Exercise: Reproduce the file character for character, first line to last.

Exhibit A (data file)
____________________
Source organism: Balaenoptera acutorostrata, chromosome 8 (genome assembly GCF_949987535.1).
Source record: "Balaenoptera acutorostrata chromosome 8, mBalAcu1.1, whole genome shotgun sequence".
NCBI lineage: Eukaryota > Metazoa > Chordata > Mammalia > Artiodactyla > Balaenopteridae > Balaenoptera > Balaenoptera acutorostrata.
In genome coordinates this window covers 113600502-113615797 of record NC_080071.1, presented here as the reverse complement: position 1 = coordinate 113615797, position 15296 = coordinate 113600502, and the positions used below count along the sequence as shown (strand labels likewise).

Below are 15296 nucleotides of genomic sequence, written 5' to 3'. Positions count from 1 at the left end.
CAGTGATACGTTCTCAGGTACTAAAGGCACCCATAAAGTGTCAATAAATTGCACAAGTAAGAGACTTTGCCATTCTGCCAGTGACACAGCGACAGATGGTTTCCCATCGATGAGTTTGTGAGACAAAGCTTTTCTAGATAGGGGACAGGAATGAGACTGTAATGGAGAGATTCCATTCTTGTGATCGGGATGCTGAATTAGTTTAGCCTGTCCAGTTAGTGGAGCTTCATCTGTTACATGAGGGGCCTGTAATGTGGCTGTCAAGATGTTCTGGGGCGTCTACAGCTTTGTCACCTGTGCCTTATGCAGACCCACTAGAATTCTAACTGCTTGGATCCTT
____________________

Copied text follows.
Source organism: Balaenoptera acutorostrata, chromosome 8 (genome assembly GCF_949987535.1).
Source record: "Balaenoptera acutorostrata chromosome 8, mBalAcu1.1, whole genome shotgun sequence".
NCBI lineage: Eukaryota > Metazoa > Chordata > Mammalia > Artiodactyla > Balaenopteridae > Balaenoptera > Balaenoptera acutorostrata.
In genome coordinates this window covers 113600502-113615797 of record NC_080071.1, presented here as the reverse complement: position 1 = coordinate 113615797, position 15296 = coordinate 113600502, and the positions used below count along the sequence as shown (strand labels likewise).

Below are 15296 nucleotides of genomic sequence, written 5' to 3'. Positions count from 1 at the left end.
CAGTGATACGTTCTCAGGTACTAAAGGCACCCATAAAGTGTCAATAAATTGCACAAGTAAGAGACTTTGCCATTCTGCCAGTGACACAGCGACAGATGGTTTCCCATCGATGAGTTTGTGAGACAAAGCTTTTCTAGATAGGGGACAGGAATGAGACTGTAATGGAGAGATTCCATTCTTGTGATCGGGATGCTGAATTAGTTTAGCCTGTCCAGTTAGTGGAGCTTCATCTGTTACATGAGGGGCCTGTAATGTGGCTGTCAAGATGTTCTGGGGCGTCTACAGCTTTGTCACCTGTGCCTTATGCAGACCCACTAGAATTCTAACTGCTTGGATCCTT